Ahead of the game

Silver Legacy is a Nevada-mining themed hotel casion and entertainment complex.

Silver Legacy is a Nevada-mining themed hotel casion and entertainment complex.

With the northern Nevada economy on the upswing and gambling numbers improving, look for Eldorado Resorts Inc. to ramp up investment in its portfolio of Reno hotel-casinos.

Right off the bat, the family-run publicly traded company last week officially completed its $72.5 million acquisition of MGM Resorts International’s holdings in Reno, which makes it a dominant player in the town’s gaming industry.

The transaction, announced this past summer, gives Eldorado an expanded business footprint in the Biggest Little City in the World with complete ownership in Circus Circus Reno and the remaining half of the Silver Legacy. The hotel-casinos already are connected with covered walkways and will now be managed as a single entity.

“It’s one team, one direction. We’re all now on the same page,” said Eldorado CEO and chairman Gary Carano in an interview with the NNBW. In terms of market share, Eldorado has 4,000 “team members,” over 4,100 hotel rooms and nearly 20 restaurants across nine city blocks in the Arch district in downtown Reno, said Carano, whose family started the business over 40 years ago.

“Doubling down in Reno couldn’t come at a better time,” said Carano, referring to the region’s stronger economy, which is attracting new employers and residents “to the beautiful city we call home” as well as tourists.

The construction of Tesla Motors Inc.’s Gigafactory for mass-producing electric car batteries just east of Reno has spurred new hope for economic growth, Carano added. People here call it “the Tesla effect,” and the region’s biggest boosters like Carano are looking for ways to harness the fresh enthusiasm and profit with a more diversified economy.

He said Eldorado’s fortunes are strongly tied to a local economy where more people are working and companies are bringing new jobs to the area. “That means more people collecting paychecks” at our properties, said Carano, who said the recent consolidation will not affect employment numbers, but will bring some efficiencies of scale with vendors, which should reflect positively on the bottom line.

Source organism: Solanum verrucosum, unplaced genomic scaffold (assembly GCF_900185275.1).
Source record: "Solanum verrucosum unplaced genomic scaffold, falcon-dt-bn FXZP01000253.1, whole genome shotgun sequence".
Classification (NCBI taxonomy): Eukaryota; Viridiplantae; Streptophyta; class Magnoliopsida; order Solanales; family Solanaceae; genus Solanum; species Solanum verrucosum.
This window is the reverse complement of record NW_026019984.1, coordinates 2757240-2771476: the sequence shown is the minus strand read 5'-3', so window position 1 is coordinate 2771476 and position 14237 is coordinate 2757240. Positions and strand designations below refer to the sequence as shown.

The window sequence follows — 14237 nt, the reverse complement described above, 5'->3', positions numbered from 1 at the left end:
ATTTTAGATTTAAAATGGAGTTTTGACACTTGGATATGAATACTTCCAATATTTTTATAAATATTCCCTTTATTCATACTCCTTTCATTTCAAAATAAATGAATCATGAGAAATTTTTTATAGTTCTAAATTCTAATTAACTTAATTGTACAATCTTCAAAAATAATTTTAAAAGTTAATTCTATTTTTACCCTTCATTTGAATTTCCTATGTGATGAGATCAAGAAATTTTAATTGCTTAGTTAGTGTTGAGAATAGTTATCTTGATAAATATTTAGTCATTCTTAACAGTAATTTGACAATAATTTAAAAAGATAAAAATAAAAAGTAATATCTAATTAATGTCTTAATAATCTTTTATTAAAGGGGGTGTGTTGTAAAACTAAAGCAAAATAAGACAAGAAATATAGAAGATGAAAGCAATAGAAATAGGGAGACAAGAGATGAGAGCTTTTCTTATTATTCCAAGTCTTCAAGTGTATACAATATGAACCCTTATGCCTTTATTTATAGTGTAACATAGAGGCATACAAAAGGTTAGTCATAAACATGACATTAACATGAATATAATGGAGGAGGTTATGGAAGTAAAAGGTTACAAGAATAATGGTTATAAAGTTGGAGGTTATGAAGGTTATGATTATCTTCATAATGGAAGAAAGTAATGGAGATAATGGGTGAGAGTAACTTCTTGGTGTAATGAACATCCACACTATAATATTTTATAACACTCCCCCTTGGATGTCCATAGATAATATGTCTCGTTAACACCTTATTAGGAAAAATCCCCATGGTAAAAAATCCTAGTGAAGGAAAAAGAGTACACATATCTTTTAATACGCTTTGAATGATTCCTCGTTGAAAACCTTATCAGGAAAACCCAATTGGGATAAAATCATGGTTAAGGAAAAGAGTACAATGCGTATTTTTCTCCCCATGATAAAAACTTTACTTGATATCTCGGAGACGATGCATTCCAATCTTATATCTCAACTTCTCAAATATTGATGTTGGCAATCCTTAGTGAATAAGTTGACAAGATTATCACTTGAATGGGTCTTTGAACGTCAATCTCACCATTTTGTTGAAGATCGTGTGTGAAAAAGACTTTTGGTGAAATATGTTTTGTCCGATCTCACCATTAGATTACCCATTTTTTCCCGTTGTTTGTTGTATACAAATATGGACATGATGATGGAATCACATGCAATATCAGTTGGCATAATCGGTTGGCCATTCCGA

“Obviously, the power of purchasing is top of our list,” said Carano, which not only includes northern Nevada but the company’s seven properties in five states.

That careful optimism is playing out through subtle and necessary improvements now — with the option to build on them in the near future.

The casino boss said the company has sunk millions into its casinos and racetracks every year since the recession started. But most of those improvements have been essentials such as remodeling hotel rooms, new roofs and updated HVAC systems — which don’t add extra enticement for guests but keep the buildings in good working order.

Carano said some major investments are planned for Circus.

“Topsy needs some love,” said Carano, referring to the property’s iconic Topsy The Clown sign designed by Gordon Tietjen. Remodeling of the gaming floor, hotel rooms and restaurants is clearly on the agenda, said Carano, after consulting the management team at Circus.

“We see a big opportunity to grow revenue and increase the quality of guest services,” said Carano of the hotel-casino whose towers punctuate the Reno skyline. He doesn’t want to change things too much.

“Circus has its niche,” he said of the property, which also features free circus acts on a regular basis throughout the day over the midway, and also offers numerous carnival games.

Carano said the business plan is to monetize the company’s gaming and non-gaming amenities.

With gaming revenue in Reno up 3.3 percent year-over-year through September, Carano said the properties are looking to keep the slots and table game experiences and race and sports book action dynamic and cutting edge for both locals and those “players coming over the hill.”

It’s also important to emphasize and expand the menu offerings of the Eldorado Resorts’ 23 restaurants — as well as attracting more customers to nightclubs and bars.

“It’s something for people to do when they’re not gambling,” Carano said. Most people come up with a set amount they’re willing to spend. If they do that in the first couple hours and they’ve driven all the way up here, they’re looking for something else, he said.

And something simple like a live band and cocktails could be the key to helping people go home happy from Reno.

Carano said the team also realizes the potential by kicking up its retail offerings. “That’s one of the things on our list in terms of non-gaming amenities,” said Carano.

Looking towards the future, Carano said he wouldn’t rule out future acquisitions in the Reno market if the right opportunities presented themselves. “We are a growing company,” said the business owner. “We are always looking.”


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